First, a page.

Updated: August 19, 2021 05:09 AM GMT
A batch of China-donated Sinopharm Covid-19 vaccines arrives at Wattay International Airport in Vientiane, Laos, on Aug. 7. (Photo: Xinhua via AFP)
Authorities in Laos are scrambling to try and contain an outbreak of Covid-19 that has spilled over into the impoverished communist nation from neighboring Thailand where a severe outbreak has been raging for months.
The country recorded its highest rate of 381 infections on Aug. 18, bringing its total tally to more than 11,000, according to officials.
Laotian migrant workers returning from Thailand are believed to have triggered the country’s outbreak, which has been worsened by the arrival of the highly contagious Delta variant of the virus.
Nearly a quarter million Laotian migrant workers have returned from Thailand since the pandemic began, according to the latest figures, with many returning in the past few weeks following a comprehensive and prolonged lockdown in Thailand that shut down numerous workplaces.
As many as 30 percent of the latest returnees are estimated to have been infected with the coronavirus, according to officials.
Complicating health screening procedures between the two countries is that many migrant workers have evaded official crossings by passing through porous borders illegally.
Many economically disadvantaged locals living in remote villages, including many minority Christians, lack access to modern medical treatment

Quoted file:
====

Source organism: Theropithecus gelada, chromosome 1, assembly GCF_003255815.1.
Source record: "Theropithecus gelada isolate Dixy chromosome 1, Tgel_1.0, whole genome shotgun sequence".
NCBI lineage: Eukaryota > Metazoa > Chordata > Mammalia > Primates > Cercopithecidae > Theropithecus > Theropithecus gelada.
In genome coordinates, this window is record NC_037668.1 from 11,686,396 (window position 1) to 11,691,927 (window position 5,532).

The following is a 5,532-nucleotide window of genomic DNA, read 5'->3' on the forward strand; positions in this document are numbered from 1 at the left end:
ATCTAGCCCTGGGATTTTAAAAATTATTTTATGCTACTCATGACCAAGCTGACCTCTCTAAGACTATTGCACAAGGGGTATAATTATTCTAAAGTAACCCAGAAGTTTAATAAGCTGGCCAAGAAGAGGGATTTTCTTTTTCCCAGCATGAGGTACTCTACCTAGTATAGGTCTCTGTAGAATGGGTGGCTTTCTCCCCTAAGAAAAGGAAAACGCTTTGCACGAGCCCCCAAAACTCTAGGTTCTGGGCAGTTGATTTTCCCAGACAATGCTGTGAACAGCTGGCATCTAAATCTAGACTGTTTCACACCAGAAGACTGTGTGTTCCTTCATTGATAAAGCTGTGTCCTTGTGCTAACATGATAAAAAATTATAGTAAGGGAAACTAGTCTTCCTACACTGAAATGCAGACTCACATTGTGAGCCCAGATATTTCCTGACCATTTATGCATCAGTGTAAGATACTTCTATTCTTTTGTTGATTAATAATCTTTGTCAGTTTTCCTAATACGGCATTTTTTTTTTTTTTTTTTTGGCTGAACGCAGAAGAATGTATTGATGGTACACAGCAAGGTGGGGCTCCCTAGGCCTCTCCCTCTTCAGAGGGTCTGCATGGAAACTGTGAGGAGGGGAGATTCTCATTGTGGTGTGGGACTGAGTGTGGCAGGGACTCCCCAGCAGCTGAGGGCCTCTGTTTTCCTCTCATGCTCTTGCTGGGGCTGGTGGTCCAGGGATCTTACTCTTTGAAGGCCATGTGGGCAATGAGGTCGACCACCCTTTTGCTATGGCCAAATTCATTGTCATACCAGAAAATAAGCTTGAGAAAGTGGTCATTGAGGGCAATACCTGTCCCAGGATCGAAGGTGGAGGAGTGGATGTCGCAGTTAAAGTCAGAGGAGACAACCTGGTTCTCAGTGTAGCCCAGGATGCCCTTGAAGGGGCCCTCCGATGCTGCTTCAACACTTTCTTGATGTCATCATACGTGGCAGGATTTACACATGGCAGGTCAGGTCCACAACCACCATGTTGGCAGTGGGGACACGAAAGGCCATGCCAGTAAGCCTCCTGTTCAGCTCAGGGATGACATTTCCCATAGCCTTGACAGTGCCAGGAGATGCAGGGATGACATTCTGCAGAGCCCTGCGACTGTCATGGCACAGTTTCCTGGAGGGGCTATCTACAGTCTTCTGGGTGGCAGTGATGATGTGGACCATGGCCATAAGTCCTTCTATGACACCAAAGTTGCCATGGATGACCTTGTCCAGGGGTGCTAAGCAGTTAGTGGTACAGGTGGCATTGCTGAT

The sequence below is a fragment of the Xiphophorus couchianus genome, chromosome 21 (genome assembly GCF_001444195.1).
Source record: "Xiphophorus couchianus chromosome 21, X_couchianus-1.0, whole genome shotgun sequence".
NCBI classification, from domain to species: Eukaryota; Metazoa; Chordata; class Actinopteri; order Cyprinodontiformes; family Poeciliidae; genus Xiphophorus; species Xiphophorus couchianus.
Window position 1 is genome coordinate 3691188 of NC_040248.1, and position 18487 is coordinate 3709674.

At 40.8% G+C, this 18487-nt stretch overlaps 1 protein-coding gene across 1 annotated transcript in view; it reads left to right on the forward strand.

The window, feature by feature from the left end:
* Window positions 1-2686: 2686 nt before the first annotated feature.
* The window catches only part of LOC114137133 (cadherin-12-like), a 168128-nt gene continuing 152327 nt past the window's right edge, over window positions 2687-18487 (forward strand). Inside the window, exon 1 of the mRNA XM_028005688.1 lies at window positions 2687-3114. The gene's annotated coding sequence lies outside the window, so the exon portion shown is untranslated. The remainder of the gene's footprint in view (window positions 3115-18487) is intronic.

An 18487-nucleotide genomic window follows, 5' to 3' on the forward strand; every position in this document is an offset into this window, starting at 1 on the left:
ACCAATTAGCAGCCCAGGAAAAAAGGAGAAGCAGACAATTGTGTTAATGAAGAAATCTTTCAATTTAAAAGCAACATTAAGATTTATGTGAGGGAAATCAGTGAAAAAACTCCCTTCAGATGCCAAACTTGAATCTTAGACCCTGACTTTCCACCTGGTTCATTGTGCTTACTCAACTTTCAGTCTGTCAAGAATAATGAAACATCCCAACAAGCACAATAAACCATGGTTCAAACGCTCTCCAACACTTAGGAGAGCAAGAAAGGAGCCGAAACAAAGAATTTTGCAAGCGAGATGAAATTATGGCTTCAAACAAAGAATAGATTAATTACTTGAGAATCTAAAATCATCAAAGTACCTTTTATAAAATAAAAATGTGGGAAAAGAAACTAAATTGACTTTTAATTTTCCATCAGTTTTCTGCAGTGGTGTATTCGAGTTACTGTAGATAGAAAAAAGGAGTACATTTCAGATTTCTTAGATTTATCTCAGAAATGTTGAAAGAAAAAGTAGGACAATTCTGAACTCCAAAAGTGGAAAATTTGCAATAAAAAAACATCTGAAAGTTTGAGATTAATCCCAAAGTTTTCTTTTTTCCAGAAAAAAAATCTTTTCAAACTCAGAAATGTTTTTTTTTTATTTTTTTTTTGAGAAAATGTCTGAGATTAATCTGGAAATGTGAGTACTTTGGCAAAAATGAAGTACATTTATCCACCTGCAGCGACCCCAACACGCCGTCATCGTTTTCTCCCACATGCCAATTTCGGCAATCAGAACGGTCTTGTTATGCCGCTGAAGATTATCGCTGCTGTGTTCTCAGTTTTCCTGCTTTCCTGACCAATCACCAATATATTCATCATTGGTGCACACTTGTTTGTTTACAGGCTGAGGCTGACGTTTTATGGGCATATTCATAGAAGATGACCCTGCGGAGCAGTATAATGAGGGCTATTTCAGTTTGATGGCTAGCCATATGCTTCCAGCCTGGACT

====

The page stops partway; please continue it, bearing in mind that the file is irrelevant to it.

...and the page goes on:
A large-scale outbreak of Covid-19 could prove disastrous for Laos, where modern healthcare provision remains in its infancy, especially across the rural areas.
Many economically disadvantaged locals living in remote villages, including many minority Christians, lack access to modern medical treatment or even basic medical provision.
In an address to the National Assembly in Vientiane this week, Minister of Health Bounfeng Phommalaisith said a plant extract recommended by the Institute of Traditional Medicine was being piloted as a potential treatment for Covid-19.
The plant extract could boost patients’ immune system and help them recover better, Bounfeng said.
Traditional medicine, which often amounts to little more than shamanistic practices, remains widespread in Laos.
In neighboring Thailand too, some medical practitioners have recommended using the extract of the green chiretta (Andrographis paniculata), a herbaceous plant known locally as fah talai jone.
“We are confident that fah talai jone can cure Covid-19 patients who have mild symptoms and are asymptomatic,” said Dr. Kwanchai Wisitthanon, deputy director-general of the Department of Thai Traditional and Alternative Medicine.
The herb extract is now being mass-produced in Thailand for the treatment of Covid-19 patients.
Widespread poverty, lack of proper sanitation and water supply, malnutrition and poor health awareness contribute to the country’s health problems
However, numerous medical experts have warned that herbal remedies have yet to be proven to work effectively against the virus.
Even as the effectiveness of herbal extracts in treating Covid-19 remains in doubt, there are fears that severely ill patients in Laos may not have access to other medical options.
“Laos has no facilities for major medical emergencies. The state-run hospitals and clinics are among the most basic in Southeast Asia in terms of the standards of hygiene, staff training, supplies and equipment,” stated Pacific Prime, an international health insurance broker.
“Widespread poverty, lack of proper sanitation and water supply, malnutrition and poor health awareness contribute to the country’s health problems.”
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